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MODIS imagery of the snowstorm in Jan. 2022
The Investigation of Microphysics and Precipitation for Atlantic Coast-Threatening Storms ( IMPACTS ) mission, now in its second year, is flying aircraft into snowstorms in order to improve meteorological models and our ability to use satellite data to predict how much snow will fall and where. NASA and its partners have several satellites that measure precipitation from space, such as the Global Precipitation Measurement (GPM) mission that observes rain and snow around most of the world every three hours. “But satellites can’t tell us a lot about the particles – the actual snowflakes ­– and
Average Precipitation Daytime vs. Nighttime
During the summer, the U.S. Great Plains routinely experiences nighttime thunderstorms unlike anywhere else in the country. These large-scale storms—sometimes spanning entire states—account for more than 40 percent of annual rainfall in some areas. They can bring much-needed rain to farms and help recharge aquifers, but extremely severe events can also destroy fields, homes, and lives. Scientists have been studying the region for decades to learn the underpinnings of this distinct, repetitive weather pattern.
Maps showing the Average Precipitation Rate in Lake Victoria, Africa - Day vs. Night
Lake Victoria is the largest lake in Africa and an economic and food security lifeline for roughly 30 million people living near its shores in Uganda, Kenya, and Tanzania. But it also takes lives. Cyclical, daily weather patterns around the lake create violent nighttime thunderstorms that kill roughly 3,000 to 5,000 fishermen per year. “This is definitely one of the stormiest places on Earth,” said Wim Thiery, a climate scientist at the Vrije Universiteit Brussel who has studied Lake Victoria for several years. “Almost every night, you see these intense thunderstorms and sometimes even water
IMERG Sees a Dry September
Rainfall was scarce across much of the country in the month of September, pushing the eastern and southern thirds of the country into drought conditions. IMERG, the Integrated Multi-satellitE Retrievals for GPM, is a unified satellite precipitation product produced by NASA to estimate surface precipitation over most of the globe.
Observing the Intertropical Convergence Zone with IMERG
The intertropical convergence zone or “ITCZ” roughly forms a band that circumnavigates the Earth near the Equator where the northeast trade winds in the Northern Hemisphere converge with the southeast trade winds in the Southern Hemisphere. Sailors have often referred to it as the “doldrums” due to its generally light winds. Yet, the ITCZ is an important part of the global circulation as it forms the ascending branch of the Hadley circulation. This is ultimately driven by incoming solar radiation, which peaks near the Equator. This warms the air and the ocean, causing warm buoyant air to rise...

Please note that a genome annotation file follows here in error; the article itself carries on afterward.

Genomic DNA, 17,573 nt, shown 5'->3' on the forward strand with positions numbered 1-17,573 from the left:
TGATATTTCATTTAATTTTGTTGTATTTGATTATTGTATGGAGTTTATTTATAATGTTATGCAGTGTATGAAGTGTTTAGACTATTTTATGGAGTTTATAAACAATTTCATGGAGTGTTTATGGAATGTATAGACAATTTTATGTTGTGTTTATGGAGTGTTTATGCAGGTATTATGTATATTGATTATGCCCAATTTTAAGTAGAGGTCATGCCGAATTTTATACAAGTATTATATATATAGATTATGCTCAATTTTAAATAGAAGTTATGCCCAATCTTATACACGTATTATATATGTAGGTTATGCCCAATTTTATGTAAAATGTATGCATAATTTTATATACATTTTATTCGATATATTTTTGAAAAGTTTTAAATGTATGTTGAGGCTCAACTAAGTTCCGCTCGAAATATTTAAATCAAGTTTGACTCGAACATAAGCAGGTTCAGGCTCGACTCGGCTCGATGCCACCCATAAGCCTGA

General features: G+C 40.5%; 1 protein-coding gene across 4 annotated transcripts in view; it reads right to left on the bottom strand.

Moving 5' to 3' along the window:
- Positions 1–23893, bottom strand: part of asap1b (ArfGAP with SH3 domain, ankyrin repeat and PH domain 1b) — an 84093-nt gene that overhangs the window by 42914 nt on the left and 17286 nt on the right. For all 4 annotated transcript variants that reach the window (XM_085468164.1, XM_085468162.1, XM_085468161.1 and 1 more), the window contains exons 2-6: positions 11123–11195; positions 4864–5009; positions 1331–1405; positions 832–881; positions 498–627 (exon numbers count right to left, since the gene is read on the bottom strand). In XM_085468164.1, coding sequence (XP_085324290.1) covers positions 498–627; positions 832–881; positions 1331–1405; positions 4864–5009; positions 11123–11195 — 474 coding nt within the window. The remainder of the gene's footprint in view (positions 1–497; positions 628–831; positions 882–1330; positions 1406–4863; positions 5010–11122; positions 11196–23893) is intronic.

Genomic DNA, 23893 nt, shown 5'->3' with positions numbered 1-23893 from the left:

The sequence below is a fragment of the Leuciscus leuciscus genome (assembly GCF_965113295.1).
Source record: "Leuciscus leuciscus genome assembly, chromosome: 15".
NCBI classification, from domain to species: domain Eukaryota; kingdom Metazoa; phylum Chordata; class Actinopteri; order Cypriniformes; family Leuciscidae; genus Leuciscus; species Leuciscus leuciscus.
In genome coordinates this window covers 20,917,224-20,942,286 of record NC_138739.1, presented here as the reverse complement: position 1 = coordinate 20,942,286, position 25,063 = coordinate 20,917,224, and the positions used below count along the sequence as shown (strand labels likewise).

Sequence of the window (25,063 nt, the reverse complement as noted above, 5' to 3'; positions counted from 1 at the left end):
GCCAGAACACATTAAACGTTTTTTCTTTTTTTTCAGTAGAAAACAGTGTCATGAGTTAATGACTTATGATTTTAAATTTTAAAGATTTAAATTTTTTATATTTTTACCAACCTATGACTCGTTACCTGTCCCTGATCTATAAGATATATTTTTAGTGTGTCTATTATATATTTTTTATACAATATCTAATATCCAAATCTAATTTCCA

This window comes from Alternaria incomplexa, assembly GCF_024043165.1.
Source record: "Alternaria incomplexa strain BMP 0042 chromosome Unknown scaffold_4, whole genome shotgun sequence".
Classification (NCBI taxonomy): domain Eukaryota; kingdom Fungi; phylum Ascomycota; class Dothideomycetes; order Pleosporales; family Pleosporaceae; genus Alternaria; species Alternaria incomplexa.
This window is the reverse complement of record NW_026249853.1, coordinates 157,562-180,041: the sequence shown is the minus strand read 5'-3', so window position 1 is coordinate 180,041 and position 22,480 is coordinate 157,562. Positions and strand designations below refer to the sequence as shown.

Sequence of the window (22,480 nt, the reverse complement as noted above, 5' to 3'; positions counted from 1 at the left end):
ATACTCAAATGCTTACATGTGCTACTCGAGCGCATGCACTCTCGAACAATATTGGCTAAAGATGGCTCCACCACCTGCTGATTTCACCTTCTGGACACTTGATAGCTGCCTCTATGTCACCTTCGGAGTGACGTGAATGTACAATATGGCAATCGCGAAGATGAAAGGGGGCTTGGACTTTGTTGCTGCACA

How TRMM and GPM Study Latent Heating
Latent heating (LH) arises predominantly from the release of heat associated with the condensation of water vapor into cloud droplets in clouds with active updrafts. Other sources of LH include ice deposition and freezing, while evaporation, melting and sublimation induce cooling, but condensation is the dominant heating term. Like a hot-air balloon, LH can keep air parcels warmer than their surrounding environment and therefore rising. On a large scale, LH is responsible for driving the ascending branch of the Hadley Circulation. LH is also an important component in the dynamics of a regional...
Finding Strong Storms with TRMM & GPM
Spring is severe storms season here in the US, but not everyone has NEXRAD radar coverage; however, NASA’s TRMM and GPM satellites with their onboard radars have made it possible to search the entire global Tropics and midlatitudes and systematically identify areas where there are strong to intense thunderstorms. Researchers now headed by Dr. Chuntao Liu at Texas A&M University have built a comprehensive database of “precipitation features” based on regions of contiguous radar echoes from first the TRMM and now the GPM satellite. These precipitation features can then be mined to locate areas...
TMPA Shows El Niño Conditions in the Pacific
An El Niño that began to form last fall has matured and is now fully entrenched across the Pacific. Changes in sea surface temperatures, or SSTs, brought about by an El Niño affect the atmosphere, resulting in distinctive changes in the rainfall pattern across the Pacific Basin. These changes show up as anomalies or deviations in NASA’s analysis of climatological rainfall. This map shows sea surface temperature (SST) anomalies for the Pacific Basin, shown as degrees Celsius above or below average. Credit: NOAA Climate Prediction Center. In a typical El Niño, warmer than average SSTs off of the...
Top 5 GPM Research Highlights
GPM celebrates its fifth anniversary since launching from Tanegashima Island, Japan on February 27, 2014. This milestone not only marks the launch but also the many scientific research accomplishments that GPM has made in advancing our understanding of precipitation, from light rain to intense thunderstorms, to further our understanding of the water cycle. Here are five of GPM’s most significant research accomplishments and their contributions to weather and climate science in its first five years in space: Snowfall and Cold Season Precipitation An image of GPM’s DPR concept of dual-frequency...
GPM Gets Flake-y
In this video GPM Project Scientist Dr. Gail Skofronick-Jackson explains how scientists can measure the size, shape and distribution of snow particles, layer by layer, in a storm using GPM. The Global Precipitation Measurement mission is an international satellite project that provides next-generation observations of rain and snow worldwide every three hours.

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